Region drone research efforts showcased in Hillsboro, N.D.
HILLSBORO, N.D.--It's been a busy summer for an Israeli unmanned aircraft that has spent its time flying over land in Traill and Steele counties for research efforts.
HILLSBORO, N.D.-It's been a busy summer for an Israeli unmanned aircraft that has spent its time flying over land in Traill and Steele counties for research efforts.
The Hermes 450 aircraft and its crew were lauded Monday by local and regional leaders who noted the flights were helping keep North Dakota at the cutting edge of the unmanned aircraft systems industry.
"There's been a lot of discussion on what makes North Dakota special but if you just look at it from our perspective-the size, the access, the warm welcome, the willingness to explore new things, the heritage with UAS and with other companies-we're enjoying that, it's great," said Raanon Horowitz, president and CEO of Elbit Systems of America Inc., the aircraft's manufacturer.
Horowitz spoke to a crowd gathered at Hillsboro Regional Airport to receive an update on two research projects that are exploring the feasibility of using large unmanned aircraft, also called drones, for various commercial purposes.
While he and other speakers addressed the crowd, the star of the show sat outside and attracted onlookers who wandered around the nearly 1,000-pound aircraft and its 34-foot wingspan.
So far this summer, it has seen about 80 hours of airtime with an agricultural research project. While airborne, the Hermes collected data over a 40-mile-by-4-mile stretch of farmland in Traill and Steele counties.
"Our objectives were focused primarily on crop production management and but also a little bit on livestock management," said John Nowatzki, an agricultural machine specialist with the NDSU Extension Service who serves as principal investigator for the research project.
So far, the imagery gathered has allowed researchers to conduct plant stand counts, find weeds and detect various types of crop damage and nutrient deficiencies. For example, when a summer storm brought hail through the region, researchers could see spots of crop damage in the images using software.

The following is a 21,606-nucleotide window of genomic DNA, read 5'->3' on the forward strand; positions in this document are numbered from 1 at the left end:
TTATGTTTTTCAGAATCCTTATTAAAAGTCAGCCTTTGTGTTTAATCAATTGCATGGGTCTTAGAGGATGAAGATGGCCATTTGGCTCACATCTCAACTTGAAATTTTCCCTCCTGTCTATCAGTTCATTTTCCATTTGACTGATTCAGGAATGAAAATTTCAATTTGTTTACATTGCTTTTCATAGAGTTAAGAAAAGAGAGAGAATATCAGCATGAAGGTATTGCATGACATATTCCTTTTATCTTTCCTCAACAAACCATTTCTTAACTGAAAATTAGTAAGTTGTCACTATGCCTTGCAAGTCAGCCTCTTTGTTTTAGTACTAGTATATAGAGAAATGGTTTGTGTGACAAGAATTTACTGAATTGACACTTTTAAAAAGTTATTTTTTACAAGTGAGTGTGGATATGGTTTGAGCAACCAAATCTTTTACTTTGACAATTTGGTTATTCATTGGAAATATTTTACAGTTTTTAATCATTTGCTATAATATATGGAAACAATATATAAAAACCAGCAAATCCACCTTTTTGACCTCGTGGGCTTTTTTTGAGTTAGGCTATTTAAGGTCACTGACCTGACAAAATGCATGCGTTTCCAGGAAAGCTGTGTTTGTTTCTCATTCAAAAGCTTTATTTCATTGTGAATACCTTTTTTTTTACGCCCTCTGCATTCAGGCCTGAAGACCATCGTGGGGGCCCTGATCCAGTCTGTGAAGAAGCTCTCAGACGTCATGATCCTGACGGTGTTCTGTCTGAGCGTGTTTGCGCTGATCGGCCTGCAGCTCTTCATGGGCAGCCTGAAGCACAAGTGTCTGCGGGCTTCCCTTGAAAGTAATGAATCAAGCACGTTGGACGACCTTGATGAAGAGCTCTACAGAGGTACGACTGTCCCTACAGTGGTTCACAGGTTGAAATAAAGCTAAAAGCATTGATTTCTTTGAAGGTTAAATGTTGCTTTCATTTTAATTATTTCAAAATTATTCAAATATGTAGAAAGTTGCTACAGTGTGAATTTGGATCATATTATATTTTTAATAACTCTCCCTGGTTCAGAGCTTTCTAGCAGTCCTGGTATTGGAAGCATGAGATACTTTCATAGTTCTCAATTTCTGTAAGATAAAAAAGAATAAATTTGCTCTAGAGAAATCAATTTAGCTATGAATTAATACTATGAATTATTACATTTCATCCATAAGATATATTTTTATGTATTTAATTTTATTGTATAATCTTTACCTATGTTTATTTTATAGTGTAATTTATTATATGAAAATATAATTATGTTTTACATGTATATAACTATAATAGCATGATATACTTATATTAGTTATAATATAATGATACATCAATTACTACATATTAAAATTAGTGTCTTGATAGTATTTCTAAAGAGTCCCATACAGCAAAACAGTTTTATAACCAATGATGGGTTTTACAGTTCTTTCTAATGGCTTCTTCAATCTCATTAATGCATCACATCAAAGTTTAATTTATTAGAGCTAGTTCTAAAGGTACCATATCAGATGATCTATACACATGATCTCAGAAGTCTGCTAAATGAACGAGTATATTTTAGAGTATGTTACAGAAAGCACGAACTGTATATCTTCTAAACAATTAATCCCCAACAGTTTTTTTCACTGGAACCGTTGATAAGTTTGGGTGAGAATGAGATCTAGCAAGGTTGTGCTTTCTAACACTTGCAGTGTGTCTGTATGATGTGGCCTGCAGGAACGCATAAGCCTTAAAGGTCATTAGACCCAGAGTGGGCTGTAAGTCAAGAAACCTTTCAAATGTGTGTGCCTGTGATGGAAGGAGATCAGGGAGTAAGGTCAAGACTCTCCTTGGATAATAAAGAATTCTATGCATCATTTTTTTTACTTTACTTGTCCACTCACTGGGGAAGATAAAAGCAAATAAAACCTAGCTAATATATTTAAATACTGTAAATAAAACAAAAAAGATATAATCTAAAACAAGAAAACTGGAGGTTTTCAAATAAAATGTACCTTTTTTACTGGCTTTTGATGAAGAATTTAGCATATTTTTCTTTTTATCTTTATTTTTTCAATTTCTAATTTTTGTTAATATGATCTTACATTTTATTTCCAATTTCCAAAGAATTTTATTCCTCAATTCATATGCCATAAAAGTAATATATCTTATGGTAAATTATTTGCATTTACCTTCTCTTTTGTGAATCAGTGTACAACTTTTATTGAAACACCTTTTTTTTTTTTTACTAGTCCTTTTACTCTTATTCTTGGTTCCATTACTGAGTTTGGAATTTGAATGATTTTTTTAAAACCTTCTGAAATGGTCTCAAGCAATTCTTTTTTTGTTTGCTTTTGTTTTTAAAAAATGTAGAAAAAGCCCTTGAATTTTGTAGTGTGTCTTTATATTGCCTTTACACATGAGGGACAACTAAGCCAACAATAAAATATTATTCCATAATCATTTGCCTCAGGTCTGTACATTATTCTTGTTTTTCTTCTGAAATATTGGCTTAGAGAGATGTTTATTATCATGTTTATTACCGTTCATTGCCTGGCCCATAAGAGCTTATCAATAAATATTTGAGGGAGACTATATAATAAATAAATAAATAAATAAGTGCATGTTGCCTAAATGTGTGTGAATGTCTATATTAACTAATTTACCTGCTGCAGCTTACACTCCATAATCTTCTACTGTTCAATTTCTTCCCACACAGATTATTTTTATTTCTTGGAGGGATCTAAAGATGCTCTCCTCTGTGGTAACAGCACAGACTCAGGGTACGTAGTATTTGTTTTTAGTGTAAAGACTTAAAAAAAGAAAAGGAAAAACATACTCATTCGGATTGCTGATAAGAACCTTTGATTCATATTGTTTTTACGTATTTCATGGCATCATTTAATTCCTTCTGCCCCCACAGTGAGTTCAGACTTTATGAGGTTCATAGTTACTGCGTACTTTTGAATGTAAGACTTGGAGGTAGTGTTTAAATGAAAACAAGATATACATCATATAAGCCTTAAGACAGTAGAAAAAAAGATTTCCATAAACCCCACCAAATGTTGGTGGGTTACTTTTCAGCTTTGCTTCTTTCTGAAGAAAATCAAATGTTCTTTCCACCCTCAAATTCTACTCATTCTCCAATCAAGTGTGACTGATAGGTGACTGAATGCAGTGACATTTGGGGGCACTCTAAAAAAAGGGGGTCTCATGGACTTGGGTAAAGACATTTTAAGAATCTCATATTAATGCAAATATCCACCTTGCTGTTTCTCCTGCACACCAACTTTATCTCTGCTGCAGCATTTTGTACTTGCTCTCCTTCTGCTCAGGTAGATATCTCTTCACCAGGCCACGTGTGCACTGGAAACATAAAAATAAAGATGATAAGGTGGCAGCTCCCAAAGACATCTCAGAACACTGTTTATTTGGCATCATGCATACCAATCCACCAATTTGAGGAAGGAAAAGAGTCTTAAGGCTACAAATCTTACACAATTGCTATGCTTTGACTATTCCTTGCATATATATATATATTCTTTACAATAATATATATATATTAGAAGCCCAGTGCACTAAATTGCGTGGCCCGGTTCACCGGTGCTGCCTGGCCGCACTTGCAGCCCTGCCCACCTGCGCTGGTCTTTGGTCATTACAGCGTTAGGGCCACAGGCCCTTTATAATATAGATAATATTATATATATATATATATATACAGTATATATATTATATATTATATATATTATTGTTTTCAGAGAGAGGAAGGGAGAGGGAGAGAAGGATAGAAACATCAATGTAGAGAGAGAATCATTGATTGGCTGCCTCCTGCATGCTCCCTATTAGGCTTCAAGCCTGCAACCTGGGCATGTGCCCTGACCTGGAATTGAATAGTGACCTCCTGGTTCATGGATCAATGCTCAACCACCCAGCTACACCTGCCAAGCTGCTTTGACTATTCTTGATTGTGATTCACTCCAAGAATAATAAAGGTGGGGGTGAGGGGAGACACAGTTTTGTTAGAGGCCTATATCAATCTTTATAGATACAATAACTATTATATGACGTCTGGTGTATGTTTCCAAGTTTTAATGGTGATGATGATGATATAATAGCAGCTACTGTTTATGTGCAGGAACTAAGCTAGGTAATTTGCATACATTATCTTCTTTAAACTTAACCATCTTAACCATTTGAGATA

The bulk of the aircraft's work has focused on the Hillsboro project, but about 20 miles to the northwest, Mayville, N.D., also is abuzz with unmanned activity.
Xcel Energy is researching the use of drones in response to natural disasters such as storms, tornadoes and floods.
So far, researchers have simulated a downed power pole and been able to detect it using the Hermes 450 cameras, including picking up the pole using thermal infrared imagery. That type of camera displays objects based on temperature.
The operation of the drone at high altitudes for the agricultural and energy projects requires the use of a manned plane to tail the drone in flight as federal law does not allow for commercial flights beyond the line of human sight.
Securing that permission is next on the list for many leaders and businesses, who note the capability will open up even more uses for drone technology.
"Today, we're talking about innovation in unmanned aviation and we're leading the way," Sen. John Hoeven, R-N.D., said. "And we're going to keep leading the way. Without a doubt, we are going to push forward to make it happen."